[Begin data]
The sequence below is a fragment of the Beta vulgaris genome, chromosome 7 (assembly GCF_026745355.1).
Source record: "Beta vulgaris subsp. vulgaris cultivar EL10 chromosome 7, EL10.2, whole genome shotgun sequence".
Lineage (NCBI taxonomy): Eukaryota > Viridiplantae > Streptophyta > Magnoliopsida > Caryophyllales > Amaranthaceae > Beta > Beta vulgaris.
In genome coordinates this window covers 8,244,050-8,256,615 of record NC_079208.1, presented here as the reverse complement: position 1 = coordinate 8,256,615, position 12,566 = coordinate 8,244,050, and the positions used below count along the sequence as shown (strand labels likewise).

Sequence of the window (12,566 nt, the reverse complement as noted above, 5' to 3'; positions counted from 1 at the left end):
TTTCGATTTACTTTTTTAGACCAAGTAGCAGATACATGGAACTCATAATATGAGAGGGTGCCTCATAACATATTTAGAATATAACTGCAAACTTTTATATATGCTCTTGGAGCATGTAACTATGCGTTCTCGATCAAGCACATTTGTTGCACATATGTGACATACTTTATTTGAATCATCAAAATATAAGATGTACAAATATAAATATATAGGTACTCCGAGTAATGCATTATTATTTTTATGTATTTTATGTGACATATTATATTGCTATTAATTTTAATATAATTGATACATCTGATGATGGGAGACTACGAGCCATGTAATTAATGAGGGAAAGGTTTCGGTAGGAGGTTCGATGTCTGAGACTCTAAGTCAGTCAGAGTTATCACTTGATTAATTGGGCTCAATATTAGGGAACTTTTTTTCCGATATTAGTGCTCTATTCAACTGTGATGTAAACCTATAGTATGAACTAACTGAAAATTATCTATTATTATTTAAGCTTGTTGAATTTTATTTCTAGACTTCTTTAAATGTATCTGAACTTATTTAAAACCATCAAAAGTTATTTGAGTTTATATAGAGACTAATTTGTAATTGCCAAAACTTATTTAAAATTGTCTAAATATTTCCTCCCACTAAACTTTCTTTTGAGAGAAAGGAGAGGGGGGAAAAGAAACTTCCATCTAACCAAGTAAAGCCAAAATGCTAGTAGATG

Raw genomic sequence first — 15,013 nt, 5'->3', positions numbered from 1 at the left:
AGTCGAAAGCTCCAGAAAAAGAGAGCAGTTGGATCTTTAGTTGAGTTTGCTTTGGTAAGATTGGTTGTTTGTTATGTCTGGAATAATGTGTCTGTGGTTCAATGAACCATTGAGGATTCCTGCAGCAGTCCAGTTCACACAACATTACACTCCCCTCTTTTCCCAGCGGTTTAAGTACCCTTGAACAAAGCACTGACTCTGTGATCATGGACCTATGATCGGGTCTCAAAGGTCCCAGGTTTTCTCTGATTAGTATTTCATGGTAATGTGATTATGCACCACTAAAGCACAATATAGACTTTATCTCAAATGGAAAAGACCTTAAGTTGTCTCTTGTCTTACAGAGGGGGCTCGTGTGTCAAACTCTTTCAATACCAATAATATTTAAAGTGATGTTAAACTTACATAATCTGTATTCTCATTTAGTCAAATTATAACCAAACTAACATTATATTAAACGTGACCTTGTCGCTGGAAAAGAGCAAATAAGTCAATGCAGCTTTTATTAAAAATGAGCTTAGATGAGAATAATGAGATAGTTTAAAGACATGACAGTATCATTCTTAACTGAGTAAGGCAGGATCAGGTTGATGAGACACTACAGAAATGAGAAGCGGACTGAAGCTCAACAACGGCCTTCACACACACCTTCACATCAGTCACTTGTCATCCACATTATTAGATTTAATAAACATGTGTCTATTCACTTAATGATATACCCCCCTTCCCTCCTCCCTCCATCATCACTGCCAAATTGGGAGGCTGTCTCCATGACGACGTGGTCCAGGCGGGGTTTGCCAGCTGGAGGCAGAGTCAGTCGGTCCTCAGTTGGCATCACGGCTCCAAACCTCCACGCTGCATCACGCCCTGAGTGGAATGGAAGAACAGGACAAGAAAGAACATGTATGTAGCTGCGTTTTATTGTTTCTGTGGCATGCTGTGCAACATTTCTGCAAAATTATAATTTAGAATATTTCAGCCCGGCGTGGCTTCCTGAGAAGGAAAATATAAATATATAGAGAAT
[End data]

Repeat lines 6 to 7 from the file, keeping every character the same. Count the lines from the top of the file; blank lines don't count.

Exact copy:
TTTCGATTTACTTTTTTAGACCAAGTAGCAGATACATGGAACTCATAATATGAGAGGGTGCCTCATAACATATTTAGAATATAACTGCAAACTTTTATATATGCTCTTGGAGCATGTAACTATGCGTTCTCGATCAAGCACATTTGTTGCACATATGTGACATACTTTATTTGAATCATCAAAATATAAGATGTACAAATATAAATATATAGGTACTCCGAGTAATGCATTATTATTTTTATGTATTTTATGTGACATATTATATTGCTATTAATTTTAATATAATTGATACATCTGATGATGGGAGACTACGAGCCATGTAATTAATGAGGGAAAGGTTTCGGTAGGAGGTTCGATGTCTGAGACTCTAAGTCAGTCAGAGTTATCACTTGATTAATTGGGCTCAATATTAGGGAACTTTTTTTCCGATATTAGTGCTCTATTCAACTGTGATGTAAACCTATAGTATGAACTAACTGAAAATTATCTATTATTATTTAAGCTTGTTGAATTTTATTTCTAGACTTCTTTAAATGTATCTGAACTTATTTAAAACCATCAAAAGTTATTTGAGTTTATATAGAGACTAATTTGTAATTGCCAAAACTTATTTAAAATTGTCTAAATATTTCCTCCCACTAAACTTTCTTTTGAGAGAAAGGAGAGGGGGGAAAAGAAACTTCCATCTAACCAAGTAAAGCCAAAATGCTAGTAGATG

Raw genomic sequence first — 15,013 nt, 5'->3', positions numbered from 1 at the left: